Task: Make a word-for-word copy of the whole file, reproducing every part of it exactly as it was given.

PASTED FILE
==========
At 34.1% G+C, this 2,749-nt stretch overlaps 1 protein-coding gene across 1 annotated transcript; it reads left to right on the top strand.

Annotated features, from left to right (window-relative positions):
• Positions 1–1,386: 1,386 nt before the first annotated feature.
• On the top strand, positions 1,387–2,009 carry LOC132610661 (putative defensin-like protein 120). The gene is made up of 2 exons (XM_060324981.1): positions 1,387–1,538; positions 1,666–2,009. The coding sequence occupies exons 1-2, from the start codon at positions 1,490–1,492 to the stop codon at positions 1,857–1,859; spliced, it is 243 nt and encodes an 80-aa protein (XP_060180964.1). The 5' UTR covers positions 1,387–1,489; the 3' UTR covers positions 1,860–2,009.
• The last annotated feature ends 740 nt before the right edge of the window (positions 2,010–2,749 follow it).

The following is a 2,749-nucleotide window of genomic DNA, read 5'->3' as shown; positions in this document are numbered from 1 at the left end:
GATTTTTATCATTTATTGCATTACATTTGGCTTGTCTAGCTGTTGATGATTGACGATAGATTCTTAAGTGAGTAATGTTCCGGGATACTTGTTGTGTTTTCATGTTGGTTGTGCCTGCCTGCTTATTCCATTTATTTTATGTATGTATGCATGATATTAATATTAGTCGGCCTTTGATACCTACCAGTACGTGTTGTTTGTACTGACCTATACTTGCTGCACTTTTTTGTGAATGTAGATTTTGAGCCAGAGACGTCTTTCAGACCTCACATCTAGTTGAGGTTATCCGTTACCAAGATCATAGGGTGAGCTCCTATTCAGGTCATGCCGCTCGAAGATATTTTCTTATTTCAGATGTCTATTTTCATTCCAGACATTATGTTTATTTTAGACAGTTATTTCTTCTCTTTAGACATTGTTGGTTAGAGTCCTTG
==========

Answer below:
At 34.1% G+C, this 2,749-nt stretch overlaps 1 protein-coding gene across 1 annotated transcript; it reads left to right on the top strand.

Annotated features, from left to right (window-relative positions):
• Positions 1–1,386: 1,386 nt before the first annotated feature.
• On the top strand, positions 1,387–2,009 carry LOC132610661 (putative defensin-like protein 120). The gene is made up of 2 exons (XM_060324981.1): positions 1,387–1,538; positions 1,666–2,009. The coding sequence occupies exons 1-2, from the start codon at positions 1,490–1,492 to the stop codon at positions 1,857–1,859; spliced, it is 243 nt and encodes an 80-aa protein (XP_060180964.1). The 5' UTR covers positions 1,387–1,489; the 3' UTR covers positions 1,860–2,009.
• The last annotated feature ends 740 nt before the right edge of the window (positions 2,010–2,749 follow it).

The following is a 2,749-nucleotide window of genomic DNA, read 5'->3' as shown; positions in this document are numbered from 1 at the left end:
GATTTTTATCATTTATTGCATTACATTTGGCTTGTCTAGCTGTTGATGATTGACGATAGATTCTTAAGTGAGTAATGTTCCGGGATACTTGTTGTGTTTTCATGTTGGTTGTGCCTGCCTGCTTATTCCATTTATTTTATGTATGTATGCATGATATTAATATTAGTCGGCCTTTGATACCTACCAGTACGTGTTGTTTGTACTGACCTATACTTGCTGCACTTTTTTGTGAATGTAGATTTTGAGCCAGAGACGTCTTTCAGACCTCACATCTAGTTGAGGTTATCCGTTACCAAGATCATAGGGTGAGCTCCTATTCAGGTCATGCCGCTCGAAGATATTTTCTTATTTCAGATGTCTATTTTCATTCCAGACATTATGTTTATTTTAGACAGTTATTTCTTCTCTTTAGACATTGTTGGTTAGAGTCCTTG